If you have read some of my other reviews, in particular one about a zombie attack on a town, you will know that I am not a huge fan of negotiation games. Yet I really enjoyed Tomorrow. One of it’s strengths as a negotiation game is that every action is destructive in nature. There are no ‘helpful’ actions. Players who have been through a game realize that pawns are going to be lost. There is absolutely no way for a player to finish the game with 100% of their pawns intact. This means that negotiation boils down to attack him not me! This framework is perfect at balancing the very powerful abilities that each player has. If the Arabs use their special terrorist action too many times, everyone is going to team up on them. I am not sure I have played a game with such high player interaction. The constant threat to your playing position causes everyone to be constantly involved in every negotiation. Even players who are trying to be quiet and reserved are forced into the conversation.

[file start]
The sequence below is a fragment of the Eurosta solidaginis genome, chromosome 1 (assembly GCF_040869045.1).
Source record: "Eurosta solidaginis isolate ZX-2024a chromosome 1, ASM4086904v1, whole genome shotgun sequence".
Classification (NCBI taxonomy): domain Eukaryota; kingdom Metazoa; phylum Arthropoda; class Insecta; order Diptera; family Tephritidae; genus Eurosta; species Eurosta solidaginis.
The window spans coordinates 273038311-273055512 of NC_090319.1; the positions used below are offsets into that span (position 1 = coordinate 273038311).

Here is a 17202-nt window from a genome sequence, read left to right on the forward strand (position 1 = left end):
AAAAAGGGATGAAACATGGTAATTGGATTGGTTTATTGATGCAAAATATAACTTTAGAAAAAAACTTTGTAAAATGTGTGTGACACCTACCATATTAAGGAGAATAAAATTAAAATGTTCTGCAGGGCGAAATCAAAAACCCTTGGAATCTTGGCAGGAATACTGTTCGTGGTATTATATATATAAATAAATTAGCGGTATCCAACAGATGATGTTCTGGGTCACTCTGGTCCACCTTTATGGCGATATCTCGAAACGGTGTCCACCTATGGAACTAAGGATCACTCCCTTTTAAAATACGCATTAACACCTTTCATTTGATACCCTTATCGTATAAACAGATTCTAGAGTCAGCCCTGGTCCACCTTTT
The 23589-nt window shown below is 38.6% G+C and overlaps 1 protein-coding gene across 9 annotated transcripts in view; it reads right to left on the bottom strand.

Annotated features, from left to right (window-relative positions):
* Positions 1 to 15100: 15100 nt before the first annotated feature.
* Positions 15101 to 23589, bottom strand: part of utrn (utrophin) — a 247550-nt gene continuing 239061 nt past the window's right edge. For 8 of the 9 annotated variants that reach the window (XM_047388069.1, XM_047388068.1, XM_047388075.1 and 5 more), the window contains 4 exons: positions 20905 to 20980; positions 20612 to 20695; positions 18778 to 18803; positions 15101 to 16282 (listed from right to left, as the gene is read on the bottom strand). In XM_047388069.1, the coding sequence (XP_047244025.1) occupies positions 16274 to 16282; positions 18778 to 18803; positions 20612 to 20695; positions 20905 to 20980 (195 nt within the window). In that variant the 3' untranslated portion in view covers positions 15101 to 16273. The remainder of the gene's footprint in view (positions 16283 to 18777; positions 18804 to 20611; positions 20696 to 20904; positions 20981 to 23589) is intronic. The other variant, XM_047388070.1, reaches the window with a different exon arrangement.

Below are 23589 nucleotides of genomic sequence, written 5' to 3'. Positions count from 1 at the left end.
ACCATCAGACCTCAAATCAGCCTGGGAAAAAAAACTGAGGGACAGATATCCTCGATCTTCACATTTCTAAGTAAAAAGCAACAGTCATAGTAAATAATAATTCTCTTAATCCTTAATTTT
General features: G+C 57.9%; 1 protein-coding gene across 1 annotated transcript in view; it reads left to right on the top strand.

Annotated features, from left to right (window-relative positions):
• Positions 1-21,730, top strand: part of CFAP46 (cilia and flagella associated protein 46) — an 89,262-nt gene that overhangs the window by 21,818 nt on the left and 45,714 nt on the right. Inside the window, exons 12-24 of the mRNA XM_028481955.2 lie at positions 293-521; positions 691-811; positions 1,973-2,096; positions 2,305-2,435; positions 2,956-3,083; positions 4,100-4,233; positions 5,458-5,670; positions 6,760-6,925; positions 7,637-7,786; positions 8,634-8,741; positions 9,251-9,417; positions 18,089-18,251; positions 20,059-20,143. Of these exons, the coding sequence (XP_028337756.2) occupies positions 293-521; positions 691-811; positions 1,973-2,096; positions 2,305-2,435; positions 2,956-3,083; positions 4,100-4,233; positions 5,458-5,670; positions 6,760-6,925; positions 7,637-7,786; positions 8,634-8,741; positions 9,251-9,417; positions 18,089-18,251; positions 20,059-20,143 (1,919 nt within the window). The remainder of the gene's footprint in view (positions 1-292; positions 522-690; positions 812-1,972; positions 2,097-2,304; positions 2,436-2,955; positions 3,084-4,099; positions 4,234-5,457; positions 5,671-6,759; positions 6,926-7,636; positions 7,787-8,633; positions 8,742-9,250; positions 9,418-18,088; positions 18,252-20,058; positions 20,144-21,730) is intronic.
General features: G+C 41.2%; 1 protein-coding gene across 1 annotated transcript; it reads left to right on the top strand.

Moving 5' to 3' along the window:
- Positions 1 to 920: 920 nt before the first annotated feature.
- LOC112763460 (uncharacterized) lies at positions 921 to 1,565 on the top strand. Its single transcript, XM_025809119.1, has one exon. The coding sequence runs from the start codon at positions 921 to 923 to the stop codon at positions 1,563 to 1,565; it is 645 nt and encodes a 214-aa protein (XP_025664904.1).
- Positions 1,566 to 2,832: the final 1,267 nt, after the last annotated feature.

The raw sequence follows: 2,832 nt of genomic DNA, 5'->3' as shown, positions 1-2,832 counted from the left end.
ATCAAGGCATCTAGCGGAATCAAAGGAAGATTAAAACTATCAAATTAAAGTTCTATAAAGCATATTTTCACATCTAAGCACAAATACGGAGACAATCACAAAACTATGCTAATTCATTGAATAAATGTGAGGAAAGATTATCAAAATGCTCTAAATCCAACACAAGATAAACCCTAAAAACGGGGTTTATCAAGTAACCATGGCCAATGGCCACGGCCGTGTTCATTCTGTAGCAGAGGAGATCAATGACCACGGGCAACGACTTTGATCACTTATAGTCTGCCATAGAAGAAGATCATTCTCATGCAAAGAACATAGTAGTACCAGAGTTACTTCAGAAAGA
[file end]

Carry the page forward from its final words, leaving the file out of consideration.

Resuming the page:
One downside to the destructive nature of the game is the swings of power that can happen. The player who enters the last round of the game in the lead is never the player who wins. Just about all of the information is open, giving people the opportunity to calculate how many points you have (and then tell everyone you are in the lead). I am undecided if this is a good or a bad thing. On one hand you never have a runaway leader for very long, but on the other, it is really hard to mask your achievements. Either way, you can feel the the chaos of the theme.
The asymmetric nature of the different super powers makes each game feel very different. With different scoring opportunities, different powers and different starting states, you can play this game 6 times and have a very different experience every time. An argument can be made that some superpowers have an advantage, but that does not go unnoticed in the first few rounds. The player’s differences have a large thematic effect as well. Players take ownership of their superpower, they embrace who they are playing as. It is hard to resist pulling stereotypes in to the game, and at least one person is going to speak in a foreign accent.